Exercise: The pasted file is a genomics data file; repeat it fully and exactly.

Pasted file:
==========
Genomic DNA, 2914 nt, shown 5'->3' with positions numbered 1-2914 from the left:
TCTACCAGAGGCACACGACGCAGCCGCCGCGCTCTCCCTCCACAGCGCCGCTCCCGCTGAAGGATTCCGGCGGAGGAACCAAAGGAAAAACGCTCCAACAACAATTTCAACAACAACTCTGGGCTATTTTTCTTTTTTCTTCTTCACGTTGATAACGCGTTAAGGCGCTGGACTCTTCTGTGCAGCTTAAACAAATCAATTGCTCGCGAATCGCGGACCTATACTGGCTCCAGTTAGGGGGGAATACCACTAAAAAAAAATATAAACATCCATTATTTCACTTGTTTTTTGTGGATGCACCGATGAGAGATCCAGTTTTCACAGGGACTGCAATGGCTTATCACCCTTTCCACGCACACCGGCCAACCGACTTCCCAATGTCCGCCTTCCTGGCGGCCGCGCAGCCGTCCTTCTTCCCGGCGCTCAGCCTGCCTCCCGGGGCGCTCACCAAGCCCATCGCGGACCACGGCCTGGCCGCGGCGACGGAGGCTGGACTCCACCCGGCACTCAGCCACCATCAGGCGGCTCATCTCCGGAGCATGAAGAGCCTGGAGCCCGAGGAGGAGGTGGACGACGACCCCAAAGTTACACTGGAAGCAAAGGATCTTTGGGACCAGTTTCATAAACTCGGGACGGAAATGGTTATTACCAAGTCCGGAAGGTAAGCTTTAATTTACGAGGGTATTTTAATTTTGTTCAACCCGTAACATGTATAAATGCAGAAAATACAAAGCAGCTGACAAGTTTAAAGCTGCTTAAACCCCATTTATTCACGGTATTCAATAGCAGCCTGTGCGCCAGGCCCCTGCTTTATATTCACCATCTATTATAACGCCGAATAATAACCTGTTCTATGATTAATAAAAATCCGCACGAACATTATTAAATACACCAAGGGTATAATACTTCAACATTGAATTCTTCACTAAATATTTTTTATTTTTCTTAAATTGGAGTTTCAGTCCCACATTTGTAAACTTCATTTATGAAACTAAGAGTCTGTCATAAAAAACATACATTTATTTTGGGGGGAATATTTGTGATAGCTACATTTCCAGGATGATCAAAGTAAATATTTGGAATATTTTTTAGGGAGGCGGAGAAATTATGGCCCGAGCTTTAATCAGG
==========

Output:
Genomic DNA, 2914 nt, shown 5'->3' with positions numbered 1-2914 from the left:
TCTACCAGAGGCACACGACGCAGCCGCCGCGCTCTCCCTCCACAGCGCCGCTCCCGCTGAAGGATTCCGGCGGAGGAACCAAAGGAAAAACGCTCCAACAACAATTTCAACAACAACTCTGGGCTATTTTTCTTTTTTCTTCTTCACGTTGATAACGCGTTAAGGCGCTGGACTCTTCTGTGCAGCTTAAACAAATCAATTGCTCGCGAATCGCGGACCTATACTGGCTCCAGTTAGGGGGGAATACCACTAAAAAAAAATATAAACATCCATTATTTCACTTGTTTTTTGTGGATGCACCGATGAGAGATCCAGTTTTCACAGGGACTGCAATGGCTTATCACCCTTTCCACGCACACCGGCCAACCGACTTCCCAATGTCCGCCTTCCTGGCGGCCGCGCAGCCGTCCTTCTTCCCGGCGCTCAGCCTGCCTCCCGGGGCGCTCACCAAGCCCATCGCGGACCACGGCCTGGCCGCGGCGACGGAGGCTGGACTCCACCCGGCACTCAGCCACCATCAGGCGGCTCATCTCCGGAGCATGAAGAGCCTGGAGCCCGAGGAGGAGGTGGACGACGACCCCAAAGTTACACTGGAAGCAAAGGATCTTTGGGACCAGTTTCATAAACTCGGGACGGAAATGGTTATTACCAAGTCCGGAAGGTAAGCTTTAATTTACGAGGGTATTTTAATTTTGTTCAACCCGTAACATGTATAAATGCAGAAAATACAAAGCAGCTGACAAGTTTAAAGCTGCTTAAACCCCATTTATTCACGGTATTCAATAGCAGCCTGTGCGCCAGGCCCCTGCTTTATATTCACCATCTATTATAACGCCGAATAATAACCTGTTCTATGATTAATAAAAATCCGCACGAACATTATTAAATACACCAAGGGTATAATACTTCAACATTGAATTCTTCACTAAATATTTTTTATTTTTCTTAAATTGGAGTTTCAGTCCCACATTTGTAAACTTCATTTATGAAACTAAGAGTCTGTCATAAAAAACATACATTTATTTTGGGGGGAATATTTGTGATAGCTACATTTCCAGGATGATCAAAGTAAATATTTGGAATATTTTTTAGGGAGGCGGAGAAATTATGGCCCGAGCTTTAATCAGG